MAY 2022


The end of April to early May has always been a reflective period for me: a spiritual framework between Easter, ANZAC day, the anniversary of my grandmother’s passing and my own day of birth.

One enduring notion I’m drawn back to time and again is of interconnectedness and the responsibility we each have to care for ourselves and others.

Our older Australians deserve a new kind of aged care – one that is built on a foundation of community, with a genuine respect and elevation of those like you who care for them.

At this time of intense change and reform, there is stronger acknowledgement of the importance of emotional, spiritual and social wellbeing.

Meaningful Ageing Australia is ready to support the newly formed Aged and Community Providers Association (ACCPA) - the new entity created by the merger of ACSA and LASA.

This will provide a unified voice and stronger representation to take our sector forward by placing older people at the heart of aged care.



Animals and humans: the emotions we share

By Dr Vicki Hutton

Dr Vicki Hutton received her PhD from Monash University in Applied Psychology. She is an Associate Professor working in Counselling Psychology and has an active interest in animal welfare and conservation. Dr Hutton is a published author in human-animal relationships, including 'My dog is the first one I talk to…' - Companion animals as 'therapeutic agents'.

The debate is over – animals do have feelings and they can experience emotions and pain. Different animals may not feel things in exactly the same way that humans do, but scientists in neuroscience, biology and ethology have provided mounting evidence that humans are not unique in their emotional lives.

Of course, anyone who has lived with a companion animal doesn’t need a group of scientists to confirm what they experience every day with their beloved friend! But it’s not just our furry or feathered friends.

Did you know that bees have distinct personalities, exhibit basic emotions and learn by observing others? (Chittka, 2022). Nile softshell turtles will bat around a ball or play tug-a-war with their carers (Burghardt, 2013), just like a dog. A mother octopus will stop eating in favour of looking after her eggs, chasing away predators and fanning the developing offspring with oxygen-rich water, before dying of exhaustion once the babies hatch (Wang & Ragsdale, 2018). And Nile crocodile mothers help their babies to hatch, carry them in their mouths to water, then lurk nearby for about three months in case their babies call for help – just like mother cows, or sheep, or humans (Benyus, 2014).

Every day we’re learning more and more about feelings and emotions in a range of species, not just our much loved and more familiar companion animals.

Biologist and ethologist Marc Bekoff summed this up well: “the more we study animals and the more we learn about ‘them’ and ‘us’, the more we discover there is no real dichotomy or non-negotiable gap between animals and humans, because humans are, of course, animals” (Bekoff, 2005, p.12).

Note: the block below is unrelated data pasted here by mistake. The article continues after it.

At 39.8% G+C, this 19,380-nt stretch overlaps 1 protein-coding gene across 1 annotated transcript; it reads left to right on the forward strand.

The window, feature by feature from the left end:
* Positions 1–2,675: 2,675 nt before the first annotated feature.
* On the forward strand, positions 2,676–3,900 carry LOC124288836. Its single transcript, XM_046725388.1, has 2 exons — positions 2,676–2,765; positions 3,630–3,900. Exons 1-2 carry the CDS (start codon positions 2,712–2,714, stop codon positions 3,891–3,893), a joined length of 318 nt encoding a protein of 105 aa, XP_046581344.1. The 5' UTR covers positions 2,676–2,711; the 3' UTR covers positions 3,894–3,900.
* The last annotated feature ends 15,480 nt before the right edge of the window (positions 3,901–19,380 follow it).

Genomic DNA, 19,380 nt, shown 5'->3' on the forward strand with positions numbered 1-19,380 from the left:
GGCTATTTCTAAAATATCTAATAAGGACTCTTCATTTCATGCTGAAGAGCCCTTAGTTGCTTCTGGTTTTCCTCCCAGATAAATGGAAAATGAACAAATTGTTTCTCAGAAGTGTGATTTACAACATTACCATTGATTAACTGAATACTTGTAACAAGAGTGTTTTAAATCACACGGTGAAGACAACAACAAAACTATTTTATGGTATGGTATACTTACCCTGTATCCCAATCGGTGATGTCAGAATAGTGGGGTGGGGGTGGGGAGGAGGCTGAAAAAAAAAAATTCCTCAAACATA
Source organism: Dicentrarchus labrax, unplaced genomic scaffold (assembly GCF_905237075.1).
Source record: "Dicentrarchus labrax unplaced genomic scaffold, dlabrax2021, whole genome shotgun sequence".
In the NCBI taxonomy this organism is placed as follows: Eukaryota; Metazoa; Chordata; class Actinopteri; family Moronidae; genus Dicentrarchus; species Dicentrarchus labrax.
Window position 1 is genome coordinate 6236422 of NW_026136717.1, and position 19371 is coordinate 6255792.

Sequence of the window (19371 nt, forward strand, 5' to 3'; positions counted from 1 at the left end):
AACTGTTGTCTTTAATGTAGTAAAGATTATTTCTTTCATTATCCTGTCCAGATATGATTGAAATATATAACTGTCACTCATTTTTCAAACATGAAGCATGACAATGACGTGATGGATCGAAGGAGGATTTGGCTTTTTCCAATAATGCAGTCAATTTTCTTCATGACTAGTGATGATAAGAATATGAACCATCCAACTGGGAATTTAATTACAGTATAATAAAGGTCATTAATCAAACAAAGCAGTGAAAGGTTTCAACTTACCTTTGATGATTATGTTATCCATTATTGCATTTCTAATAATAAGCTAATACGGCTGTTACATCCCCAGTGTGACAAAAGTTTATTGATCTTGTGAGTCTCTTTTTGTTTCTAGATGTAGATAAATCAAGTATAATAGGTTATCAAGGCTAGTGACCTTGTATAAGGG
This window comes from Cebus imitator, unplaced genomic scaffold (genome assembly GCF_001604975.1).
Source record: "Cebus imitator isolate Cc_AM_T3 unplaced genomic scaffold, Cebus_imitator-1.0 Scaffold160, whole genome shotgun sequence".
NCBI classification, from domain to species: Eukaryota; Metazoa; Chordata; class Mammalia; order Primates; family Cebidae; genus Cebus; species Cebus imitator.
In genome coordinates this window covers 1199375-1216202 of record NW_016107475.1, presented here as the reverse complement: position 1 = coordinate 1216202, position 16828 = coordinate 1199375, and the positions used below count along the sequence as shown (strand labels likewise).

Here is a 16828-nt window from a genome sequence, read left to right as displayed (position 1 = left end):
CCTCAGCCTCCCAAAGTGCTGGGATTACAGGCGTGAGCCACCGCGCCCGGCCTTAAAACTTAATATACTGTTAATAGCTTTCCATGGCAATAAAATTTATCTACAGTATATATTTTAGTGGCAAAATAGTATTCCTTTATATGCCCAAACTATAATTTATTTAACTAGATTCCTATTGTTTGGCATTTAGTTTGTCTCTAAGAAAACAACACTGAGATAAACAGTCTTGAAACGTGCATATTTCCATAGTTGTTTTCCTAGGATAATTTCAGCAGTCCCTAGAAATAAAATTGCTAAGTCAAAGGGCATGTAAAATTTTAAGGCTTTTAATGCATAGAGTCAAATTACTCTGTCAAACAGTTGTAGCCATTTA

This sentiment was formally ratified in 2012 when a prominent group of scientists signed the Cambridge Declaration of Consciousness, which affirmed that humans are not unique in possessing parts of the brain complex enough to support conscious experiences. A significant number of nonhuman animals including all mammals and birds, and many other creatures, including octopuses, are sentient; that is, they feel what is happening to them and experience positive and negative states such as fear, play, anger, irritation, love, sadness, and grief (Birch et al., 2020).

Around two thirds of Australian homes include a companion animal (Hannink, 2020). They have captured our hearts and taught us about kindness, devotion, spirituality and what it means to love and be loved.

Read the full article here

ACSA CONFERENCE 2022: we were there!

Tips from Prime Super about budgeting

A budget puts you in control of your money. You understand what you have and where it goes. This month Prime Super talks about all things budgeting.

‘Successful budgeting requires time to really think through the money you have coming in, and how you spend it,’ explains Prime Super’s Member Solutions manager, Brian Coombe.

So, where to start? Find out more here.

Coming up …


“With the support of Meaningful Ageing Australia, there has been a greater sense of direction as to how to properly cater for residents’ spiritual needs as per national standards. This has led to greater staff confidence in their job
and a renewed sense of hope and purpose for residents.”

Is your organisation ready to become a member?


Meaningful Ageing Australia is the national peak body for spiritual care and emotional wellbeing in the context of ageing.

Spirituality is about how we create meaning, hope, purpose and connection in our lives. It can be more than religion, but it certainly encompasses this expression of faith.

Meaning, hope, purpose, and connection are also at the heart of quality of life and quality of care for older people in residential and community aged care settings.

Meaningful Ageing Australia creates practical resources that support aged care organisations to build staff capability to integrate emotional support and spiritual care in their work. When staff are able to meet all the needs of the older people they care for, then organisations are better able to meet the expectations of community and the Aged Care Quality Standards.